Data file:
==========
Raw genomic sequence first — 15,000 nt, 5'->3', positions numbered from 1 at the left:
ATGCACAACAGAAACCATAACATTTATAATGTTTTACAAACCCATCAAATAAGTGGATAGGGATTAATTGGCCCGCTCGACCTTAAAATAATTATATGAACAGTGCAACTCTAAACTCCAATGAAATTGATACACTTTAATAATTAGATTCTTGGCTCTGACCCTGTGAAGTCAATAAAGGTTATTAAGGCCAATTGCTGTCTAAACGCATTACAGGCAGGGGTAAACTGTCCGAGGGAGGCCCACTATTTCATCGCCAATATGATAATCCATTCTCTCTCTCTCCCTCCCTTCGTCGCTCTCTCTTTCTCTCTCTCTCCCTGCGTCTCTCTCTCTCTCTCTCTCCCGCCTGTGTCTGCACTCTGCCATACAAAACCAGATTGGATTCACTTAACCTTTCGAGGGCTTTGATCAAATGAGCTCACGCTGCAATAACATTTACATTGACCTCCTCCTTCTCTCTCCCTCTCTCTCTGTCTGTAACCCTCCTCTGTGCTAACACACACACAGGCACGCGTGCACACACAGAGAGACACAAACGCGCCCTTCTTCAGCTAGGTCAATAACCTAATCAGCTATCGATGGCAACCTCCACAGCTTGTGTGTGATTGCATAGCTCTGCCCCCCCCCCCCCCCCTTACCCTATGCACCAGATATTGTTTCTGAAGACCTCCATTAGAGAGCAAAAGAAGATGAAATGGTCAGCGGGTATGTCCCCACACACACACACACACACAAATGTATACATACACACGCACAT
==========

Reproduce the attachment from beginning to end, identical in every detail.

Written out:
Raw genomic sequence first — 15,000 nt, 5'->3', positions numbered from 1 at the left:
ATGCACAACAGAAACCATAACATTTATAATGTTTTACAAACCCATCAAATAAGTGGATAGGGATTAATTGGCCCGCTCGACCTTAAAATAATTATATGAACAGTGCAACTCTAAACTCCAATGAAATTGATACACTTTAATAATTAGATTCTTGGCTCTGACCCTGTGAAGTCAATAAAGGTTATTAAGGCCAATTGCTGTCTAAACGCATTACAGGCAGGGGTAAACTGTCCGAGGGAGGCCCACTATTTCATCGCCAATATGATAATCCATTCTCTCTCTCTCCCTCCCTTCGTCGCTCTCTCTTTCTCTCTCTCTCCCTGCGTCTCTCTCTCTCTCTCTCTCCCGCCTGTGTCTGCACTCTGCCATACAAAACCAGATTGGATTCACTTAACCTTTCGAGGGCTTTGATCAAATGAGCTCACGCTGCAATAACATTTACATTGACCTCCTCCTTCTCTCTCCCTCTCTCTCTGTCTGTAACCCTCCTCTGTGCTAACACACACACAGGCACGCGTGCACACACAGAGAGACACAAACGCGCCCTTCTTCAGCTAGGTCAATAACCTAATCAGCTATCGATGGCAACCTCCACAGCTTGTGTGTGATTGCATAGCTCTGCCCCCCCCCCCCCCCCTTACCCTATGCACCAGATATTGTTTCTGAAGACCTCCATTAGAGAGCAAAAGAAGATGAAATGGTCAGCGGGTATGTCCCCACACACACACACACACACAAATGTATACATACACACGCACAT